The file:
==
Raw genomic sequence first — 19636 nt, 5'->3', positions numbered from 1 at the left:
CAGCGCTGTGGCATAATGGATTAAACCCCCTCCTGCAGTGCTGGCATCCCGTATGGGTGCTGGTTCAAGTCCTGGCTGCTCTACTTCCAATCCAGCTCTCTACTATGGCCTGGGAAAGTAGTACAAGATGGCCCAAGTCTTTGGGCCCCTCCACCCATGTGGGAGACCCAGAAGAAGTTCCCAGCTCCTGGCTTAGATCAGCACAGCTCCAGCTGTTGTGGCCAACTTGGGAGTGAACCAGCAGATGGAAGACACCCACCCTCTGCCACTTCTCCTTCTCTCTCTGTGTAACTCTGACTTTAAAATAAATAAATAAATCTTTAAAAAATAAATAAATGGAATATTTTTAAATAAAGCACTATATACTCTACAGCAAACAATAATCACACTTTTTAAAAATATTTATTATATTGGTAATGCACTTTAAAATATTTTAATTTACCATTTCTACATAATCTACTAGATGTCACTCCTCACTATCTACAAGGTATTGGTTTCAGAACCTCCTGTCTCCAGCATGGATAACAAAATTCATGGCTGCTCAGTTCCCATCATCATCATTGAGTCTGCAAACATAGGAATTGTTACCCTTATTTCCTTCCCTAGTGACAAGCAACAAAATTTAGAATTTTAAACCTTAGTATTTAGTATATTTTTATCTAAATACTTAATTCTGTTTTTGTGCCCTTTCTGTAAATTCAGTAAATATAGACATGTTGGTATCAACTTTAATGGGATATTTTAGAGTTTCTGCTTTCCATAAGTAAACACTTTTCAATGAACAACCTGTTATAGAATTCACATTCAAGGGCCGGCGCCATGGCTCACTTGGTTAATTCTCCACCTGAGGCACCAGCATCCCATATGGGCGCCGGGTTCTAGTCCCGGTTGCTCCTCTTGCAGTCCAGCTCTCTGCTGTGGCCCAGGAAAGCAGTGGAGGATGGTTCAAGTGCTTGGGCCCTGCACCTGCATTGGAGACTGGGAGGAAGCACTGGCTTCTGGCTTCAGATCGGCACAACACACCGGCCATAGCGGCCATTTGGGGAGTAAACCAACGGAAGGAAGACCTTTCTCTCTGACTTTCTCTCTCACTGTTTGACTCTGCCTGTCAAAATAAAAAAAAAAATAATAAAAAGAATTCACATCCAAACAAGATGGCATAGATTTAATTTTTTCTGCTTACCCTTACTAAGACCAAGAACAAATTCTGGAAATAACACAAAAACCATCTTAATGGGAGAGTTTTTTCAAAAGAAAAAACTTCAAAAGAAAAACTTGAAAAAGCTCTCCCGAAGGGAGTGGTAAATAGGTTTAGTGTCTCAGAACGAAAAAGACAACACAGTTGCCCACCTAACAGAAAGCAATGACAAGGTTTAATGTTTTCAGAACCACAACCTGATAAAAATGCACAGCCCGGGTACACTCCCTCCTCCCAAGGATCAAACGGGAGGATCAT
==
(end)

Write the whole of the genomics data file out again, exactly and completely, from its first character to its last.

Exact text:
Raw genomic sequence first — 19636 nt, 5'->3', positions numbered from 1 at the left:
CAGCGCTGTGGCATAATGGATTAAACCCCCTCCTGCAGTGCTGGCATCCCGTATGGGTGCTGGTTCAAGTCCTGGCTGCTCTACTTCCAATCCAGCTCTCTACTATGGCCTGGGAAAGTAGTACAAGATGGCCCAAGTCTTTGGGCCCCTCCACCCATGTGGGAGACCCAGAAGAAGTTCCCAGCTCCTGGCTTAGATCAGCACAGCTCCAGCTGTTGTGGCCAACTTGGGAGTGAACCAGCAGATGGAAGACACCCACCCTCTGCCACTTCTCCTTCTCTCTCTGTGTAACTCTGACTTTAAAATAAATAAATAAATCTTTAAAAAATAAATAAATGGAATATTTTTAAATAAAGCACTATATACTCTACAGCAAACAATAATCACACTTTTTAAAAATATTTATTATATTGGTAATGCACTTTAAAATATTTTAATTTACCATTTCTACATAATCTACTAGATGTCACTCCTCACTATCTACAAGGTATTGGTTTCAGAACCTCCTGTCTCCAGCATGGATAACAAAATTCATGGCTGCTCAGTTCCCATCATCATCATTGAGTCTGCAAACATAGGAATTGTTACCCTTATTTCCTTCCCTAGTGACAAGCAACAAAATTTAGAATTTTAAACCTTAGTATTTAGTATATTTTTATCTAAATACTTAATTCTGTTTTTGTGCCCTTTCTGTAAATTCAGTAAATATAGACATGTTGGTATCAACTTTAATGGGATATTTTAGAGTTTCTGCTTTCCATAAGTAAACACTTTTCAATGAACAACCTGTTATAGAATTCACATTCAAGGGCCGGCGCCATGGCTCACTTGGTTAATTCTCCACCTGAGGCACCAGCATCCCATATGGGCGCCGGGTTCTAGTCCCGGTTGCTCCTCTTGCAGTCCAGCTCTCTGCTGTGGCCCAGGAAAGCAGTGGAGGATGGTTCAAGTGCTTGGGCCCTGCACCTGCATTGGAGACTGGGAGGAAGCACTGGCTTCTGGCTTCAGATCGGCACAACACACCGGCCATAGCGGCCATTTGGGGAGTAAACCAACGGAAGGAAGACCTTTCTCTCTGACTTTCTCTCTCACTGTTTGACTCTGCCTGTCAAAATAAAAAAAAAAATAATAAAAAGAATTCACATCCAAACAAGATGGCATAGATTTAATTTTTTCTGCTTACCCTTACTAAGACCAAGAACAAATTCTGGAAATAACACAAAAACCATCTTAATGGGAGAGTTTTTTCAAAAGAAAAAACTTCAAAAGAAAAACTTGAAAAAGCTCTCCCGAAGGGAGTGGTAAATAGGTTTAGTGTCTCAGAACGAAAAAGACAACACAGTTGCCCACCTAACAGAAAGCAATGACAAGGTTTAATGTTTTCAGAACCACAACCTGATAAAAATGCACAGCCCGGGTACACTCCCTCCTCCCAAGGATCAAACGGGAGGATCAT